With violence surging in Baghdad and midterm elections two weeks away, the Bush administration faces pressure as never before to change its approach in Iraq.
The ranking Democrat on the Senate Foreign Relations Committee, Sen. Joseph Biden of Delaware, said Monday that US strategy needs "radical change." The Republican chairman of the Senate Armed Services Committee, Sen. John Warner of Virginia, in a broadcast interview, added that the US needs to crack down on Iraqi private militias – and that a change in course may be necessary if things don't improve soon.
The White House insists the US needs to stay the course. But it also hints it might be flexible, at least on military tactics. And it is sounding increasingly exasperated with perceived inaction on the part of the current Iraqi government.
"They're asking, 'What are these guys doing well and not so well, and what do we need to get them to do?' " says William Martel, associate professor of international security studies at the Fletcher School at Tufts University. "It's entirely appropriate."
The heart of the problem is the bloodshed in Iraq's capital. Insurgent attacks are up more than 40 percent since midsummer, despite a concerted push by American military commanders to hold some of the city's worst neighborhoods.
Iraqi forces are a partner in this effort as the name "Together Forward II" implies. But the performance of some Iraqi units remains suspect. The police, for instance, appear to be riddled with infiltrators linked to Shiite death squads.
Meanwhile, more intense combat has resulted in a spike in US casualties. As of Sunday, the US military had suffered 78 combat deaths in Iraq this month, its highest fatality rate in almost two years.
Many Democrats long have called for a timetable for the withdrawal of US troops. Some party leaders now insist that Iraq has developed into a full-blown civil war. Senator Biden said Sunday that the US public will not long tolerate American money and troops "being poured down a rathole."
With a bipartisan Iraq Study Group headed by former Secretary of State James Baker III set to release recommendations for a new strategy in the coming months, and with a public referendum in the form of a midterm election two weeks away, the White House appears to have been at pains to show it is not deaf to the current clamor.
In an interview this weekend President Bush told ABC News that while he is patient he is not "patient forever." He added that neither is he "patient with dawdling," an apparent veiled reference to the reluctance of Iraqi Prime Minister Nouri al-Maliki to crack down on Shiite militias.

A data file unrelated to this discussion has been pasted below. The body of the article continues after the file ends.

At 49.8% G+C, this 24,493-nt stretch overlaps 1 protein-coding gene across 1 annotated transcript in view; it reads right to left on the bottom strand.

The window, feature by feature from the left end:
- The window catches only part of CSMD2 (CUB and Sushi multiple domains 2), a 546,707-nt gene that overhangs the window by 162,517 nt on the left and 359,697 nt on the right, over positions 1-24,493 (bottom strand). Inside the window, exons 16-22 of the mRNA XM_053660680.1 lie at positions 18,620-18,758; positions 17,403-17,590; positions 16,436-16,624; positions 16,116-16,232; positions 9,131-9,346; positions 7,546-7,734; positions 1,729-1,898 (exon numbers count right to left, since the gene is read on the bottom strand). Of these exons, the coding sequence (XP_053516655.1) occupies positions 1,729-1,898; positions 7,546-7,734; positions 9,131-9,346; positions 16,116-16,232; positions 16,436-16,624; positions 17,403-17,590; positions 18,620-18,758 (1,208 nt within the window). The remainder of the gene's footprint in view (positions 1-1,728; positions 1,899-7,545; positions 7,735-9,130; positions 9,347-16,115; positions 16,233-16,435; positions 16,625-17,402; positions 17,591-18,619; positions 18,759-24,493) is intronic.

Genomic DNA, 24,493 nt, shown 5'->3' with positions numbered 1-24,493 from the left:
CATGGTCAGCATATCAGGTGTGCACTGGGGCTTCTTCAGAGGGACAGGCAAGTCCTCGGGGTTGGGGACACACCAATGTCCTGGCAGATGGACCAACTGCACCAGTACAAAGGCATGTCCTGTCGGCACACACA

The fledgling Iraqi government must take more responsibility for Iraq's security, administration officials added Monday.
White House officials discounted a New York Times report that the US was developing a plan that would set a specific timetable for Iraqi militias to disarm. "Are we issuing ultimatums? No," said presidential spokesman Tony Snow.
But Mr. Snow added that the US was working with the Iraqis to lay out specific goals for the weeks and months ahead. "We're working collaboratively with them to figure out how best to do it," he said.
Tension between the US and Iraqi governments may have been developing for weeks. Mr. Bush reportedly had to reassure Mr. Maliki in a phone call that the US was not pressing for his ouster. Barham Saleh, Iraqi deputy prime minister, said after a meeting with British Prime Minister Tony Blair on Monday that international forces must not abandon Iraq while the situation there remains volatile.
"We must not give in to panic," said Mr. Saleh.
Given the buzz saw that the insurgency has proven to be, it is perfectly natural that the US should now reexamine its strategy, says Mr. Martel of the Fletcher School.
The problem in Iraqi, says Martel, author of the upcoming book "Victory in War," is that the administration initially framed its goal in grand strategic terms.
Now that the democratic transformation of Iraq seems more difficult than anticipated, settling for a political or military victory such as what characterized the first Gulf War seems a comedown.
With the debate in the US, "what we're seeing is the classic response of a society where military strategy is not producing the effect we had hoped," says Martel.
That said, US choices now are not pretty, writes Anthony Cordesman, a strategic expert at the Center for Strategic and International Studies, in a new analysis titled "US Options in Iraq: The Almost Good, the Bad, and the Ugly."
Iraq is already in a serious civil war, according to Mr. Cordesman, and current efforts are simply buying time. He writes that the US must avoid unilateral action and instead should seek to negotiate a new game plan with the Iraqi government and surrounding powers, in such a setting as a conciliation conference of all Iraqi factions.